Obama Infatuation Means Never Having to Say You're Sorry

Peter Wilson
We're starting to see the occasional disillusioned mainstream media reporter coming out of the closet. A writer in the Sunday New York Times, for example, attempts to compare Obama to Mandela, and closes his column with a damning comparison:

Mandela, above all, had a clear sense of his core principles... But tell me, do you have a clear sense of what moral purpose drives our president?

Ouch!

The writer is scornful of Time magazine's Managing Editor, Rick Stengel, who "could not resist comparing his hero [Mandela] to another tall, serene, hope-bearing son of Africa: Barack Obama"; Stengel wrote: "Whatever Mandela may or may not think of the new American president, Obama is in many ways his true successor on the world stage."

The New York Times writer responds:

A bit much, yes? Well, Stengel was hardly alone back then in awarding the American president a stature he had scarcely begun to earn. The Nobel Committee, which had awarded its peace prize to Mandela for ending the obscenity of apartheid, bestowed that honor on Obama merely for not being George W. Bush... Perhaps even Mandela... could not have lived up to the inflated expectations heaped on Obama.

This seems very encouraging until you read the byline of the "op-ed columnist." His name is Bill Keller, who was Executive Editor of the New York Times from July 2003 to September 2011.

How utterly disingenuous to say, "Stengel was hardly alone back then." Mr. Keller was right there with him, the chief Obama cheerleader, at the helm of the nation's most influential newspaper, the number one heaper of inflated expectations on the man who had not earned his stature. Mr. Keller was a professional journalist responsible for providing busy Americans with reliable political analysis, but he and his paper failed utterly because of a sycophantic fanboy crush on a "tall, serene, hope-bearing son of Africa."

It's like the journalism equivalent of the Limbaugh theorem; Obama positions himself as a Washington outsider, and the former editor of the New York Times writes withering criticism of those naive people caught up the Obama hype, as if he had nothing to do with it.

We're starting to see the occasional disillusioned mainstream media reporter coming out of the closet. A writer in the Sunday New York Times, for example, attempts to compare Obama to Mandela, and closes his column with a damning comparison:

Mandela, above all, had a clear sense of his core principles... But tell me, do you have a clear sense of what moral purpose drives our president?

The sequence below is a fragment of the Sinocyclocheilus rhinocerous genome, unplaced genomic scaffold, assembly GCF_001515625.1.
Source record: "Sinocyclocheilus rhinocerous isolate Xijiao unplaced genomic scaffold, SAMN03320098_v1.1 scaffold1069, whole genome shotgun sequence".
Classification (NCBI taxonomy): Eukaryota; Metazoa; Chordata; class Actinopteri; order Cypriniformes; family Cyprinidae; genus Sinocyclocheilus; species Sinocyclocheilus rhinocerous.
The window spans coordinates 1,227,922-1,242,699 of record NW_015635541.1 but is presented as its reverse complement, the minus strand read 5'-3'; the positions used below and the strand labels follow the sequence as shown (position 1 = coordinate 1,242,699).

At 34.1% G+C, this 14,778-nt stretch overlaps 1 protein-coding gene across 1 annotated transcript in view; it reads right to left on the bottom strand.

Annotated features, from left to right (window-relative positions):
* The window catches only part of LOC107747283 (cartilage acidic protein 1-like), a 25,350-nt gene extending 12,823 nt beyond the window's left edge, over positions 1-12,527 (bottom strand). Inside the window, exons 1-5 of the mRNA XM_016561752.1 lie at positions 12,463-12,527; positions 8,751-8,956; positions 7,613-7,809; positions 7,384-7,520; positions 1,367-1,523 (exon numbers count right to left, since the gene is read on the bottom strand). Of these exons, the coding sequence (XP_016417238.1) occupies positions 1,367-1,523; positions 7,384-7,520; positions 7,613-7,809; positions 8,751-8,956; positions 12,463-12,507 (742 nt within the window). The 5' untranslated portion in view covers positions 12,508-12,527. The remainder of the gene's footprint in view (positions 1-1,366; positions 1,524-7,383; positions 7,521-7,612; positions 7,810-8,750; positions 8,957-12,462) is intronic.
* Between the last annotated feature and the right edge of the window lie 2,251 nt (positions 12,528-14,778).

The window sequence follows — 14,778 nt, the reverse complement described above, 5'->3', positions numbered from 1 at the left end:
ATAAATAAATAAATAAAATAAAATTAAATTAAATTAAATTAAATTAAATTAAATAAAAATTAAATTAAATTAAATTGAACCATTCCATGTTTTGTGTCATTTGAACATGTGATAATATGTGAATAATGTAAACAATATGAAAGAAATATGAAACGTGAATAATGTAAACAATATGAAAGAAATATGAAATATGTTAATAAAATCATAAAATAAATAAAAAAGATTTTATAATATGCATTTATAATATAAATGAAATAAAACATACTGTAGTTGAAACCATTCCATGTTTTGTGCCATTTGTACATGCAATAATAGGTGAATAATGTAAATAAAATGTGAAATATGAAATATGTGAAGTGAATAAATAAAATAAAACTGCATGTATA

Ouch!

The writer is scornful of Time magazine's Managing Editor, Rick Stengel, who "could not resist comparing his hero [Mandela] to another tall, serene, hope-bearing son of Africa: Barack Obama"; Stengel wrote: "Whatever Mandela may or may not think of the new American president, Obama is in many ways his true successor on the world stage."

The New York Times writer responds:

A bit much, yes? Well, Stengel was hardly alone back then in awarding the American president a stature he had scarcely begun to earn. The Nobel Committee, which had awarded its peace prize to Mandela for ending the obscenity of apartheid, bestowed that honor on Obama merely for not being George W. Bush... Perhaps even Mandela... could not have lived up to the inflated expectations heaped on Obama.

This seems very encouraging until you read the byline of the "op-ed columnist." His name is Bill Keller, who was Executive Editor of the New York Times from July 2003 to September 2011.

How utterly disingenuous to say, "Stengel was hardly alone back then." Mr. Keller was right there with him, the chief Obama cheerleader, at the helm of the nation's most influential newspaper, the number one heaper of inflated expectations on the man who had not earned his stature. Mr. Keller was a professional journalist responsible for providing busy Americans with reliable political analysis, but he and his paper failed utterly because of a sycophantic fanboy crush on a "tall, serene, hope-bearing son of Africa."

It's like the journalism equivalent of the Limbaugh theorem; Obama positions himself as a Washington outsider, and the former editor of the New York Times writes withering criticism of those naive people caught up the Obama hype, as if he had nothing to do with it.